Statue of Civil Rights activist finds home on courthouse lawn; dedication Jan. 6


Members of the late Vernon F. Dahmer Sr.’s family stood outside Forrest County Circuit Court Tuesday morning as a bronze statue depicting their husband and father was placed on a granite pedestal on the front lawn.

On the wall below the statue are the words which Dahmer, a Civil Rights activist, lived by, If you don’t vote, you don’t count.

The statue is part of a plaza being constructed in Dahmer’s honor and memory. A dedication is tentatively scheduled for Jan. 6, 2020, following the swearing in of new county officials. The dedication would fall four days short of the day Dahmer was killed in 1966 after his home in Forrest County was firebombed by the Ku Klux Klan.

Ellie Dahmer, Dahmer’s widow, 94, eventually sat and watched with her daughter, Bettie, as the statue was hoisted into place.

“I never thought I would see this day happen, not in my lifetime,” Dahmer said.

Having seen the finished statue prior to Tuesday, she’s pleased with the way the bronze-cast statue turned out.

“Oh, it looks just like him,” she said.

Bettie said she thought the sculptors did “an outstanding job” with her father’s likeness.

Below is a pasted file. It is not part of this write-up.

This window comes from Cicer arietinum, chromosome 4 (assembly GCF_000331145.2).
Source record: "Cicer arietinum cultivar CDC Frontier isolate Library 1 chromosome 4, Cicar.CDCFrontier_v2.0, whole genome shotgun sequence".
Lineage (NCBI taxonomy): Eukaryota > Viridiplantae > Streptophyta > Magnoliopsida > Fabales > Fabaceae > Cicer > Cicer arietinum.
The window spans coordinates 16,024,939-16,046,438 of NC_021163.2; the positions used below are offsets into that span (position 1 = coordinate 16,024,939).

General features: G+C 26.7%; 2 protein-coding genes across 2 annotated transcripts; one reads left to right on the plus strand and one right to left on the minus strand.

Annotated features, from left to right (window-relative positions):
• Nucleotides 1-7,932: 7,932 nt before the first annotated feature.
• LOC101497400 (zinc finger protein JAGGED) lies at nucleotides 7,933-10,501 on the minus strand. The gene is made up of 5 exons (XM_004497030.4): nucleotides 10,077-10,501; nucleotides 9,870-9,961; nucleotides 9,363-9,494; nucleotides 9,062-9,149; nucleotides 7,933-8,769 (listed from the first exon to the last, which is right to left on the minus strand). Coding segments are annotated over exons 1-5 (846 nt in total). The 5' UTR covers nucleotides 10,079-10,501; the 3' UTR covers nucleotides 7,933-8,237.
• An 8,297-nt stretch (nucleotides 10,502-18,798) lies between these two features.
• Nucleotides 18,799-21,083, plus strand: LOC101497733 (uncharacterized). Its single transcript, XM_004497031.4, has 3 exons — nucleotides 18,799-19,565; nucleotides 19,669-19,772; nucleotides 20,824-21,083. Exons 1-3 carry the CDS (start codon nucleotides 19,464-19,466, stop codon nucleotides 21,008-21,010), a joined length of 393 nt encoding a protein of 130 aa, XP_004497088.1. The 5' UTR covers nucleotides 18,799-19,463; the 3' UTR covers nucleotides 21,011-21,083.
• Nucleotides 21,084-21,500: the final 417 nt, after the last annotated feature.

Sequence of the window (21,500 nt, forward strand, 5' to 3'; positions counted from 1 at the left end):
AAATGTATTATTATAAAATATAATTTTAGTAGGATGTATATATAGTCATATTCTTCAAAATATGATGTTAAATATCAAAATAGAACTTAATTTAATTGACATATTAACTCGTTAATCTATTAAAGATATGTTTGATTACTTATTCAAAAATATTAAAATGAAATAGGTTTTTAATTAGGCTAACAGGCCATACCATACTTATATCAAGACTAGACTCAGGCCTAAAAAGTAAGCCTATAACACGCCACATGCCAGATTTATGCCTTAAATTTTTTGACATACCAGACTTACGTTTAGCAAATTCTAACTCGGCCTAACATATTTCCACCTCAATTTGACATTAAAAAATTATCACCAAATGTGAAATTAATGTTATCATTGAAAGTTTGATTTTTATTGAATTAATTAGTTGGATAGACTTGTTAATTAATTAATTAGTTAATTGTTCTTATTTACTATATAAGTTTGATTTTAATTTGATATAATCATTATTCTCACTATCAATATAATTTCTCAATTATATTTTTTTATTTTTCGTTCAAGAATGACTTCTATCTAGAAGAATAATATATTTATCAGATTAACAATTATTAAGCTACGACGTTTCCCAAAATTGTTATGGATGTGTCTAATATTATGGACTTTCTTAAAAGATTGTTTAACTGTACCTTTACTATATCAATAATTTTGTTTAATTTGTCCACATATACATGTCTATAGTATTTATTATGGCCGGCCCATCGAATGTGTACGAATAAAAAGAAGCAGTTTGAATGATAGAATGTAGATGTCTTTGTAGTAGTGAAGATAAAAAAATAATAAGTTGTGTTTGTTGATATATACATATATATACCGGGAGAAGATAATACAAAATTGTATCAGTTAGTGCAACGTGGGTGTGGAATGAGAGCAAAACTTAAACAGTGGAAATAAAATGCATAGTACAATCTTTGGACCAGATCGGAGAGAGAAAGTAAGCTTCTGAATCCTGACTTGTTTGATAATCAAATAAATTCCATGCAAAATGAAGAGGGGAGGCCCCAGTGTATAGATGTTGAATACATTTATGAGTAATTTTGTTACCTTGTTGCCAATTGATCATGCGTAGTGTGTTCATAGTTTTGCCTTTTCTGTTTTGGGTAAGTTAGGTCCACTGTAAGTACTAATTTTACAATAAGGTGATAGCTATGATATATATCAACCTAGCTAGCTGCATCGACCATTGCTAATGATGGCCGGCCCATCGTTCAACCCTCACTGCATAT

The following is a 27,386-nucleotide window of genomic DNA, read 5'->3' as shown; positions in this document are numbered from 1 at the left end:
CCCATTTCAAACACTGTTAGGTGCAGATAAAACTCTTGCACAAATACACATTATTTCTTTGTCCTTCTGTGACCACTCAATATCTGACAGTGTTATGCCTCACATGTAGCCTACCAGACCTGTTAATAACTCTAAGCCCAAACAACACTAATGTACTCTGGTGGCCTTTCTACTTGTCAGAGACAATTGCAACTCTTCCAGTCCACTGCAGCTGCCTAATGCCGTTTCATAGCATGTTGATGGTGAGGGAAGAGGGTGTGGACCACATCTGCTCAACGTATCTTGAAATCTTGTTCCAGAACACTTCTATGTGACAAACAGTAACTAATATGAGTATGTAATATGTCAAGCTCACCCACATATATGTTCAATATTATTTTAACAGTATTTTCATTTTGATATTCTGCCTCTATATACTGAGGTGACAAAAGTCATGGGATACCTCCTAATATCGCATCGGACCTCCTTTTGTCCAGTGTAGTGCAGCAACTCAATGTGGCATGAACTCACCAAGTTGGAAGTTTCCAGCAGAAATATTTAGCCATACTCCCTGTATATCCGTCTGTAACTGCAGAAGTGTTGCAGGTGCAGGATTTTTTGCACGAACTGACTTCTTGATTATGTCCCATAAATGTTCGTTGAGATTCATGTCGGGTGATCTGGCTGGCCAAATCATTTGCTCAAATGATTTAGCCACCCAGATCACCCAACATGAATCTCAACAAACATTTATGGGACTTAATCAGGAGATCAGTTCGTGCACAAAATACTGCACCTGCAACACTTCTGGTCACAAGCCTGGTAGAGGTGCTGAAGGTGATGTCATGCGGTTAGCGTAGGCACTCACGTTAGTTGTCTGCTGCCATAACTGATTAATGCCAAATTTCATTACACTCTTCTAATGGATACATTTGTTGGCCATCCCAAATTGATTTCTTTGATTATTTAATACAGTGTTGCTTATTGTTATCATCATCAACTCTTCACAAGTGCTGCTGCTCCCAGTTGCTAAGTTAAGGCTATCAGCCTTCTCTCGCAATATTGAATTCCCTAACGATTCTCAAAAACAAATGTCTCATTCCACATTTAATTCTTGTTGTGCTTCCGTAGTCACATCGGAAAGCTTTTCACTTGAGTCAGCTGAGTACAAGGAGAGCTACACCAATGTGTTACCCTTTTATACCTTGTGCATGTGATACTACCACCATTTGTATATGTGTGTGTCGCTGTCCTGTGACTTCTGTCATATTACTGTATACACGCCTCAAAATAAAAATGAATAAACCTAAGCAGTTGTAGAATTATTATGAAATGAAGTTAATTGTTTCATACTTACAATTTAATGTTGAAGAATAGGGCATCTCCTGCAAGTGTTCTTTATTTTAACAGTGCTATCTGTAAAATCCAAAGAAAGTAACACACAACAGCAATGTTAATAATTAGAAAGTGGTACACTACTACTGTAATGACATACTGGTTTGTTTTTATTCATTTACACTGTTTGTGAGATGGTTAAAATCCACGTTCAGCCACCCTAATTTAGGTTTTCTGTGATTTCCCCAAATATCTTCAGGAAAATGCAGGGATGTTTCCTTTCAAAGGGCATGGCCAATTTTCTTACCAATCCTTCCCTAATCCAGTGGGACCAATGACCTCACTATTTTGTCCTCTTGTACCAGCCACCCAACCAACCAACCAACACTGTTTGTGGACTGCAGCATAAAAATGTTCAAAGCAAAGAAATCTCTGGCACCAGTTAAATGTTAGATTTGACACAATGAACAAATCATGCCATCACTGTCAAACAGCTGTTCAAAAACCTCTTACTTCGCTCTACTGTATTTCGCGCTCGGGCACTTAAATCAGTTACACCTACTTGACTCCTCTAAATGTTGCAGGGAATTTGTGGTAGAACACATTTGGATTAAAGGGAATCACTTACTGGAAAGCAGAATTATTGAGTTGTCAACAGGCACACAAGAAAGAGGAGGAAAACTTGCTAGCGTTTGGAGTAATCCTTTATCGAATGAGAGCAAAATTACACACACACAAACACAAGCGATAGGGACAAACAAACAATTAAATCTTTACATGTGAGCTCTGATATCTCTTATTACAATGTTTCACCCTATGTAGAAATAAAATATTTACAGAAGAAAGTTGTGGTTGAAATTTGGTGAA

“We want to thank Mr. (David) Hogan and the board of supervisors and all the volunteers who contributed to the financing of this. We are most appreciative that they thought enough of Daddy to do this.”

Hogan, president of the Forrest County Board of Supervisors, approached Mrs. Dahmer two years ago during the county’s Christmas party about his thoughts for a statue. ­

“You thought I was crazy, didn’t you?” said Hogan, as he knelt down beside Dahmer and held her hand.

“I didn’t think it would ever happen in Hattiesburg,” she replied.

The seven-foot bronze sculpture was cast at a foundry in Houston, Texas, following the work of Pine Belt artists Ben Watts and Vixon Sullivan.

The project is estimated to cost about $100,000. The Forrest County supervisors and City of Hattiesburg have each contributed $40,000 toward the project with Hogan contributing another $20,000 from his district. Other businesses and citizens throughout the Hub City have also contributed to the project.